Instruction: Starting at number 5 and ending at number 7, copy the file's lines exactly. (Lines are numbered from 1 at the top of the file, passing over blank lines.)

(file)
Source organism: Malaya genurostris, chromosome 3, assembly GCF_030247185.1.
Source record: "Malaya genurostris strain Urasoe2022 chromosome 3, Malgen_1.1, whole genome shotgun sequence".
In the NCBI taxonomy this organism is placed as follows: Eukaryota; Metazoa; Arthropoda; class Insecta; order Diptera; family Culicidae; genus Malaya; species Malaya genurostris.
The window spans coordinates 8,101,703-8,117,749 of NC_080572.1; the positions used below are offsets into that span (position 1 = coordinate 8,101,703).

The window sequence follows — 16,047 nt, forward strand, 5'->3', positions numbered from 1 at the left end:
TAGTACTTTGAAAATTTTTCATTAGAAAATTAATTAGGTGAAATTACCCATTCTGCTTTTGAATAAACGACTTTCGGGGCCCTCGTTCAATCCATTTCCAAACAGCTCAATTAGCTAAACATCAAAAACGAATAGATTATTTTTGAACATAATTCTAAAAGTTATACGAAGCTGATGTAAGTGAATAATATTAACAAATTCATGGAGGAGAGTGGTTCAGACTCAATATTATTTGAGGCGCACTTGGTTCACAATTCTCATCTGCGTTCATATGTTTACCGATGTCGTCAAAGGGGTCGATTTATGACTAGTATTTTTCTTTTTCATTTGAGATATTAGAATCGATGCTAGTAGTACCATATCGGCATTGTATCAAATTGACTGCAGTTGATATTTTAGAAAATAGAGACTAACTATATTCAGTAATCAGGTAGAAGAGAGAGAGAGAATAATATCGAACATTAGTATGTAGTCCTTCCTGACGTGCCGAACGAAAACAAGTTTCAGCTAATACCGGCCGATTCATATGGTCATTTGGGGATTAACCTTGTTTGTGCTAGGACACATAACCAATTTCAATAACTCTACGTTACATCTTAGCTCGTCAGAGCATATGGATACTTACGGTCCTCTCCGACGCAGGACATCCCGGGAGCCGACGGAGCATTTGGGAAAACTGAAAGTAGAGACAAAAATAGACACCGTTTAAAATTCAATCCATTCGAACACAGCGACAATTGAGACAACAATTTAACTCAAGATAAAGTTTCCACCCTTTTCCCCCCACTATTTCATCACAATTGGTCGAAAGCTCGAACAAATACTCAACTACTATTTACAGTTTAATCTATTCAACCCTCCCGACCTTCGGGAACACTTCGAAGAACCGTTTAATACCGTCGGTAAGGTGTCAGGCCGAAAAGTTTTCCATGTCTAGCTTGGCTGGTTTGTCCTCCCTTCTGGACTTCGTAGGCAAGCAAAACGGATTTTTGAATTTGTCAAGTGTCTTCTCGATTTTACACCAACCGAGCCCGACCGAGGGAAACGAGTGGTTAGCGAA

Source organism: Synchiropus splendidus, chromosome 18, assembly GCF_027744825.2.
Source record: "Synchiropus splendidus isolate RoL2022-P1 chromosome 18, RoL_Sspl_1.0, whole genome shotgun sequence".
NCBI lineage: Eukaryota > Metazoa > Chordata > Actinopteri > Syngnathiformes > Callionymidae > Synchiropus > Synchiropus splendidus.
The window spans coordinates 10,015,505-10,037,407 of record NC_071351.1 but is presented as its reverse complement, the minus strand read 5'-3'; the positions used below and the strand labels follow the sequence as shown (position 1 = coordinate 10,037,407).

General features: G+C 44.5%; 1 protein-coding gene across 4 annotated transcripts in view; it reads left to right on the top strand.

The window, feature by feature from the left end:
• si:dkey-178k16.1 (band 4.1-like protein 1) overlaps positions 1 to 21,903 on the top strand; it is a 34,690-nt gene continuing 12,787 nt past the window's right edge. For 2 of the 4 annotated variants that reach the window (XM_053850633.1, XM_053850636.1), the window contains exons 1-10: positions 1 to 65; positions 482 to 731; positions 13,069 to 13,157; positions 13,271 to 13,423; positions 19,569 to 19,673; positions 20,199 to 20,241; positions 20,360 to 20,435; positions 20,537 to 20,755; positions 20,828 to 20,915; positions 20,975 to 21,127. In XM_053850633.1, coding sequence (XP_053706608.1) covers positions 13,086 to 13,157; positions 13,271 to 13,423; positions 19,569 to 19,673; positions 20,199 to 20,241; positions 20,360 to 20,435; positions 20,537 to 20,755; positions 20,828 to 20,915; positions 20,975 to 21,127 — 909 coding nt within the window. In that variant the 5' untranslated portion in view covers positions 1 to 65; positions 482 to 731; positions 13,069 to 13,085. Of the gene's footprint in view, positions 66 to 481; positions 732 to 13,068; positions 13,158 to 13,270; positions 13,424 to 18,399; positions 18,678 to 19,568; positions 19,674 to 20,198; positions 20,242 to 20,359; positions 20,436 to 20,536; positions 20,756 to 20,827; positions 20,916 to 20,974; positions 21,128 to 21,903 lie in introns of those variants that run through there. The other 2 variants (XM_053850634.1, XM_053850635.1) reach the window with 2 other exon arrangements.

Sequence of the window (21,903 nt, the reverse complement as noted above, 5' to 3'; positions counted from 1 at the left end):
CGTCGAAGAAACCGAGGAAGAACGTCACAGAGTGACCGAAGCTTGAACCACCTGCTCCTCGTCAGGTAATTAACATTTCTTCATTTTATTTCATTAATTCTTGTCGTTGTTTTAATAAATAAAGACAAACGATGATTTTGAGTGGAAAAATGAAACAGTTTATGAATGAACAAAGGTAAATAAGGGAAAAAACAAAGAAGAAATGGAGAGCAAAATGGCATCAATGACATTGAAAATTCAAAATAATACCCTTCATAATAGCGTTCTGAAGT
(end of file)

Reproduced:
The window sequence follows — 16,047 nt, forward strand, 5'->3', positions numbered from 1 at the left end:
TAGTACTTTGAAAATTTTTCATTAGAAAATTAATTAGGTGAAATTACCCATTCTGCTTTTGAATAAACGACTTTCGGGGCCCTCGTTCAATCCATTTCCAAACAGCTCAATTAGCTAAACATCAAAAACGAATAGATTATTTTTGAACATAATTCTAAAAGTTATACGAAGCTGATGTAAGTGAATAATATTAACAAATTCATGGAGGAGAGTGGTTCAGACTCAATATTATTTGAGGCGCACTTGGTTCACAATTCTCATCTGCGTTCATATGTTTACCGATGTCGTCAAAGGGGTCGATTTATGACTAGTATTTTTCTTTTTCATTTGAGATATTAGAATCGATGCTAGTAGTACCATATCGGCATTGTATCAAATTGACTGCAGTTGATATTTTAGAAAATAGAGACTAACTATATTCAGTAATCAGGTAGAAGAGAGAGAGAGAATAATATCGAACATTAGTATGTAGTCCTTCCTGACGTGCCGAACGAAAACAAGTTTCAGCTAATACCGGCCGATTCATATGGTCATTTGGGGATTAACCTTGTTTGTGCTAGGACACATAACCAATTTCAATAACTCTACGTTACATCTTAGCTCGTCAGAGCATATGGATACTTACGGTCCTCTCCGACGCAGGACATCCCGGGAGCCGACGGAGCATTTGGGAAAACTGAAAGTAGAGACAAAAATAGACACCGTTTAAAATTCAATCCATTCGAACACAGCGACAATTGAGACAACAATTTAACTCAAGATAAAGTTTCCACCCTTTTCCCCCCACTATTTCATCACAATTGGTCGAAAGCTCGAACAAATACTCAACTACTATTTACAGTTTAATCTATTCAACCCTCCCGACCTTCGGGAACACTTCGAAGAACCGTTTAATACCGTCGGTAAGGTGTCAGGCCGAAAAGTTTTCCATGTCTAGCTTGGCTGGTTTGTCCTCCCTTCTGGACTTCGTAGGCAAGCAAAACGGATTTTTGAATTTGTCAAGTGTCTTCTCGATTTTACACCAACCGAGCCCGACCGAGGGAAACGAGTGGTTAGCGAA

Source organism: Synchiropus splendidus, chromosome 18, assembly GCF_027744825.2.